Secret Shame Meets a New Normal

Last week, Neal Gabler wrote The Atlantic cover story entitled: The Secret Shame of Middle-Class Americans. Gabler's piece is heartfelt and very personal. Such honesty is most rare in discussions of personal finance.

Gabler, and others like him, have a cloud of financial shame in their lives. He has lived well, he has accomplished many creative and occupational goals, and he has made positive decisions for his family. Neal Gabler is also a confirmed member of the 47% of Americans who have no recourse for an unexpected $400 expense.

He attributes his condition to the slow trickle of rising costs vs. stagnant income. And yes, he is well aware of decisions he made that affected costs: NYC/Long Island housing, private schools for his daughters, occupation as a writer, etc.

His choices have made him who he is today. But what will the average financial look like in today's estimation?

The Old Normal

From Zero To One:

Definitely optimistic, indefinitely optimistic, definitely pessimistic, and indefinitely pessimistic.
The old normal is that stuff American dreams are made of. Born in the definitely optimistic period. You work hard, naturally your wages will outpace your expenses, and you'll retire a wealthier version of yourself.

The optimistic trajectory of your working years.
My paternal grandfather exemplified this optimistic American life. He never suffered a weak year in his life. Just a regular guy who worked decades with the same corporation, three kids, and a house in the suburbs. He retired and eventually passed away a moderately wealthy person.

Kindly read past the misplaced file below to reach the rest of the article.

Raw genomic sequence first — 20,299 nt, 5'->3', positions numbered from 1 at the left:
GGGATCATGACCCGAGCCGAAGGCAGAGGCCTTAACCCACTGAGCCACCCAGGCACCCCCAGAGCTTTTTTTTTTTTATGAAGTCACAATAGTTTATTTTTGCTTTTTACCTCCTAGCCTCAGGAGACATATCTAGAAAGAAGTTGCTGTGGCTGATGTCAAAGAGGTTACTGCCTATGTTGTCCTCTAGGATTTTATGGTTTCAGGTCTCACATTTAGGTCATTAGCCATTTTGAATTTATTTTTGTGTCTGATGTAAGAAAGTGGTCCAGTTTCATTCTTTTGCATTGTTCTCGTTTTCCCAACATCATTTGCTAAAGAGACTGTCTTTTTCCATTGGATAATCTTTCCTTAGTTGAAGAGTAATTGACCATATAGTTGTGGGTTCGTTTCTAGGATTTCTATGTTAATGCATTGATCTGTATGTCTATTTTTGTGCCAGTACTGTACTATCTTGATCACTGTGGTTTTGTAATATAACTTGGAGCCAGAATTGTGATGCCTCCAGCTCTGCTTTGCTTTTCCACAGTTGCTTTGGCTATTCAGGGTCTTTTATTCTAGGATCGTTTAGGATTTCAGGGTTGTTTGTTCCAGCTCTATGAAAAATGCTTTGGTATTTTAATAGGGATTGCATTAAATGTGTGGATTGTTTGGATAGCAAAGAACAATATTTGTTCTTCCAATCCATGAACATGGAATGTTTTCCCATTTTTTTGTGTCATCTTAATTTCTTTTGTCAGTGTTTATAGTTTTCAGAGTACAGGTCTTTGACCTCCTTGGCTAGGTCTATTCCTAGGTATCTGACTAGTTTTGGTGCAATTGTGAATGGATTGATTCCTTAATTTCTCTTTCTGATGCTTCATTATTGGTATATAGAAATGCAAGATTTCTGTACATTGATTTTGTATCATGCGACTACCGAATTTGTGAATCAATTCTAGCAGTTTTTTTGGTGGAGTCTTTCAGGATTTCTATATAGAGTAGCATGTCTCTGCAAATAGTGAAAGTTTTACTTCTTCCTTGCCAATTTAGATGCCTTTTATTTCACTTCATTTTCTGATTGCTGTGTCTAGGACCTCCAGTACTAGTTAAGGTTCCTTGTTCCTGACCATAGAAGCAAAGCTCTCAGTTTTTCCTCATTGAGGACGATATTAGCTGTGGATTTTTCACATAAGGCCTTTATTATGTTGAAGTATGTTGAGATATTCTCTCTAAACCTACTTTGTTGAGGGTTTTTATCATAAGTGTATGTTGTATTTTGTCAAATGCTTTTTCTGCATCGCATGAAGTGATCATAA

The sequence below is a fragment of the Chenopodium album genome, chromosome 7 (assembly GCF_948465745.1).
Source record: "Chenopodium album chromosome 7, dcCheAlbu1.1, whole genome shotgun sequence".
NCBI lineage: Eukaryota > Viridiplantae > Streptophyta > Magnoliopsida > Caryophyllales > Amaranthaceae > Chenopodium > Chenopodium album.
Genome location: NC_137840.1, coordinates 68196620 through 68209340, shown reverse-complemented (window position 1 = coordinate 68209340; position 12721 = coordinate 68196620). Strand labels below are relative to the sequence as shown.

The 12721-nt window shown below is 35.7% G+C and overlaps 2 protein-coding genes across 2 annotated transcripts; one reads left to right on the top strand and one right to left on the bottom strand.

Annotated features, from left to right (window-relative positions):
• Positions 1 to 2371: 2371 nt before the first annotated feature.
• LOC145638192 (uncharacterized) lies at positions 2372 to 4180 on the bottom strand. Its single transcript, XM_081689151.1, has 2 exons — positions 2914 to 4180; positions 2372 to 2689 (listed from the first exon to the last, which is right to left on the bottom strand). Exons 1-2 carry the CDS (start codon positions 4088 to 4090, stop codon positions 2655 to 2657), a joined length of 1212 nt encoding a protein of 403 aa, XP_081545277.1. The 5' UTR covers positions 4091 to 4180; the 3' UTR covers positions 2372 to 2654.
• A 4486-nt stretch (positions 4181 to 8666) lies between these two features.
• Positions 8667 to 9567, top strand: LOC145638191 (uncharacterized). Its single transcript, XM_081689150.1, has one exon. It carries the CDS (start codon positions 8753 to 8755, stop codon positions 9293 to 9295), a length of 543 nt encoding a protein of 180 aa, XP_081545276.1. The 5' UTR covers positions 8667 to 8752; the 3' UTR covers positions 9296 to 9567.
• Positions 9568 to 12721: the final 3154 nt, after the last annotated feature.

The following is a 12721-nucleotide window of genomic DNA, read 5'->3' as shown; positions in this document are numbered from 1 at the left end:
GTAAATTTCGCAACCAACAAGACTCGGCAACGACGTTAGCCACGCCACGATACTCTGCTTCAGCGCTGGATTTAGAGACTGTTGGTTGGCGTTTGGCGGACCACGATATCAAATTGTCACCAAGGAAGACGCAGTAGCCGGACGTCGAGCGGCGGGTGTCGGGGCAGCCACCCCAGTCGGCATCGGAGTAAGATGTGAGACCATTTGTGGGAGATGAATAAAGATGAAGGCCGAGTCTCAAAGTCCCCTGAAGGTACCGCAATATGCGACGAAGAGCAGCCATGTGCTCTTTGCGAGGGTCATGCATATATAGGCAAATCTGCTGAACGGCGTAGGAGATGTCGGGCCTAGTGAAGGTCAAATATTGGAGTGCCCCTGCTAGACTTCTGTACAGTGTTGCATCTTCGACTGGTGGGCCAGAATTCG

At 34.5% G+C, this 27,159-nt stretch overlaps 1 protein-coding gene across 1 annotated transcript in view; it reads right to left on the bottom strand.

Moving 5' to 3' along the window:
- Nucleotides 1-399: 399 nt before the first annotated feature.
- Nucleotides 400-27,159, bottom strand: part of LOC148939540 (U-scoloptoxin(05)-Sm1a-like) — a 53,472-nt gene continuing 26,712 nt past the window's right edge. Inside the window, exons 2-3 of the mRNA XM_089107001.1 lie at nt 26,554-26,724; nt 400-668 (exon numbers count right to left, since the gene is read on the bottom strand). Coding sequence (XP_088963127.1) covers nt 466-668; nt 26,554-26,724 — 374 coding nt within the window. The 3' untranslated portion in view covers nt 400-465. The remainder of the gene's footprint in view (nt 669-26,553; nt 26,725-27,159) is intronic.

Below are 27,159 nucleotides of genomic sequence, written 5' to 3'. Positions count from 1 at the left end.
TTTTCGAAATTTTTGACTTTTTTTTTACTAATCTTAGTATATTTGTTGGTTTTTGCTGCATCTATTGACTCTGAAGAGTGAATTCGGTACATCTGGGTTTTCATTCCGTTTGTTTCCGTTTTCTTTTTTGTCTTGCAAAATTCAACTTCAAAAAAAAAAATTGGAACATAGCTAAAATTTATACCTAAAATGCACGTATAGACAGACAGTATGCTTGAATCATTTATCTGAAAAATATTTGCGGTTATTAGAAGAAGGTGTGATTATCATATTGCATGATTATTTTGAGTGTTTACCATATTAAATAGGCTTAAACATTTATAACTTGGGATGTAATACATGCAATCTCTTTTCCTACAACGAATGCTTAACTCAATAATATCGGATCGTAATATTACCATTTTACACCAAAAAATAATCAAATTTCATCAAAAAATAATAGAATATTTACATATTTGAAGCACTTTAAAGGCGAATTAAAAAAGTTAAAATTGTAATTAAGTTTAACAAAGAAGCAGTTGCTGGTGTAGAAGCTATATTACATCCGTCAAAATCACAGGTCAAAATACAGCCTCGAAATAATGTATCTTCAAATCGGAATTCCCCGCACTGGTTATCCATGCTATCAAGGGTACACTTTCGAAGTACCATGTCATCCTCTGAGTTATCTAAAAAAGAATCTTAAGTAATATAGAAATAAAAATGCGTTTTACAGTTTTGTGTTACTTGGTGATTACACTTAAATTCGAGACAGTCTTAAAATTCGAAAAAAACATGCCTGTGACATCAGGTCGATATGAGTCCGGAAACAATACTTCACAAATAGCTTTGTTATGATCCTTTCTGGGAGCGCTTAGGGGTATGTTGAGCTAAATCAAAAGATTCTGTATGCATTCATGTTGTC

Shifting Normal

The period of indefinite optimism begins at 1982. Gabler was likely well into his working years at this point (born in 1950), but it underscores the shift from savings to debt that Gabler outlines in the Atlantic piece. US consumers employed debt to fill the optimism gap, and savings went out the window.

Credit card, primary residence, and student debt are all consumptive forms of debt. People try to sugar coat it and say "It's an investment in my future." Investments earn a return, good investments beat out the alternative options available. Most of these debt-fueled "investments" never passed the smell test.

Meanwhile savings came to be viewed as some kind of parachute: A pile of change ready to deployed, single-use.

The New Normal

Stagnant wages, low interest rates, slowing global growth. You've heard the list.

Many in the personal finance community are quick to suggest that this is all just a matter of the right savings/minimalism/downsize strategies. While I do agree that the wisdom and practice is helpful, Gabler is getting at something a bit different here.

Almost every decision he ever made in his life was not financially motivated, but instead motivated his own desires, dreams, and personality. Neal Gabler chose to be the person he really wanted to be.

He does not look like our media/popular perception of a financially impotent person. Successful writer, two daughters at great universities, a home in East Hampton. That's just the point, he did everything "right" and still came up short.

Modern families face runaway cost-of-living vs. income. Is this the new normal? My thoughts on Neal Gabler's

Plan for Normal

If you're still young, and have the opportunity to be forward thinking, you are lucky.

The only way to beat life's cost curve is get moving on a passive-income plan before you need the income.
The only thing you can be certain of: costs and financial obligations will rise as your family grows. The big gap where the blue line is higher than the orange line is your key period to build up investments and passive income. It's a time when you can dedicate to productivity (late nights at the office, two incomes, one bedroom apartment).

If you want to keep up with the treadmill, it will become a necessity for people to plan for a retirement before retirement. This pre-retirement is just a catchy way of saying that you will require some passive income to cover their later working & family years.

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